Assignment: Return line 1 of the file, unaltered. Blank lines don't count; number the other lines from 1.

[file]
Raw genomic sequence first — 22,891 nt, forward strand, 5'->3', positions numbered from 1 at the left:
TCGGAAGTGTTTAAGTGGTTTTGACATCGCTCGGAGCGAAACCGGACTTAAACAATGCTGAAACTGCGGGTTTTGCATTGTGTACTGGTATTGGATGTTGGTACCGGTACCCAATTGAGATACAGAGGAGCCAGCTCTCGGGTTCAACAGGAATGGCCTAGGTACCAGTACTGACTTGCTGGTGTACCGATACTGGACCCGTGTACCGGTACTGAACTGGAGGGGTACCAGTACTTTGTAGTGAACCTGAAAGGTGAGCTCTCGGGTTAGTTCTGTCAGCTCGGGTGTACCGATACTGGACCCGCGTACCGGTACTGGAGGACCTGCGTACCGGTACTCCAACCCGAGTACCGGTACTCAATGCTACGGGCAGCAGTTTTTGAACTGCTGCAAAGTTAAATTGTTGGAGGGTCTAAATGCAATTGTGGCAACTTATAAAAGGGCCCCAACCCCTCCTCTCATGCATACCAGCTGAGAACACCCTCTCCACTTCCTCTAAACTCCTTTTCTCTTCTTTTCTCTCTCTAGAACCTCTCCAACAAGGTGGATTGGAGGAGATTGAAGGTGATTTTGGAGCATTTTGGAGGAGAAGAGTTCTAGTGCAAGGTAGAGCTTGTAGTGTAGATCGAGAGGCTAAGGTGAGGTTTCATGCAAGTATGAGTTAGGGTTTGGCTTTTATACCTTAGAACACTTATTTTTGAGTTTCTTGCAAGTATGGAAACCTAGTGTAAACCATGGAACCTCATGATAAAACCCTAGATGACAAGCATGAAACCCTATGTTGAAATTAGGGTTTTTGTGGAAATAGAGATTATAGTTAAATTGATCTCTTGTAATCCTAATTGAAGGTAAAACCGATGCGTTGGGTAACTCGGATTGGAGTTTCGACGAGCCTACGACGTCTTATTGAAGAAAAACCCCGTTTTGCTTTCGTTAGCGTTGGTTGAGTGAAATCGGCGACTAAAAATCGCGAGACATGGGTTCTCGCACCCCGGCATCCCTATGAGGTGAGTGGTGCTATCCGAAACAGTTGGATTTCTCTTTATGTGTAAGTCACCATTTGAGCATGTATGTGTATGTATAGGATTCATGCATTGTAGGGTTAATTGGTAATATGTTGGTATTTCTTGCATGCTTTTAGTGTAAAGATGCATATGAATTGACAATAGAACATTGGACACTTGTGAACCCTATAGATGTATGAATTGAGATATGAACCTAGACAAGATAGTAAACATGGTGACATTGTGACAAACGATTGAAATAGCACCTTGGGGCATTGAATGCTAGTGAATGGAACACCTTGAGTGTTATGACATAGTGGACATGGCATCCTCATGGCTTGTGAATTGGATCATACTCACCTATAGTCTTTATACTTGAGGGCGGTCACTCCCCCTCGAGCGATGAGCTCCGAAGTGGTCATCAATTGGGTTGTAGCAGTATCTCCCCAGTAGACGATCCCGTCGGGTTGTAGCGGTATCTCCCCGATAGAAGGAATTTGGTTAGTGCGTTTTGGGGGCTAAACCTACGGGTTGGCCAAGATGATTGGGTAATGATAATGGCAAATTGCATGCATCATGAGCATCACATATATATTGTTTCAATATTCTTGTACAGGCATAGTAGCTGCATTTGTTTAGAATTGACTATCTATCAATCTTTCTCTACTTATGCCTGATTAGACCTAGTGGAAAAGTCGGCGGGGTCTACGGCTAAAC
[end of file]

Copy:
Raw genomic sequence first — 22,891 nt, forward strand, 5'->3', positions numbered from 1 at the left: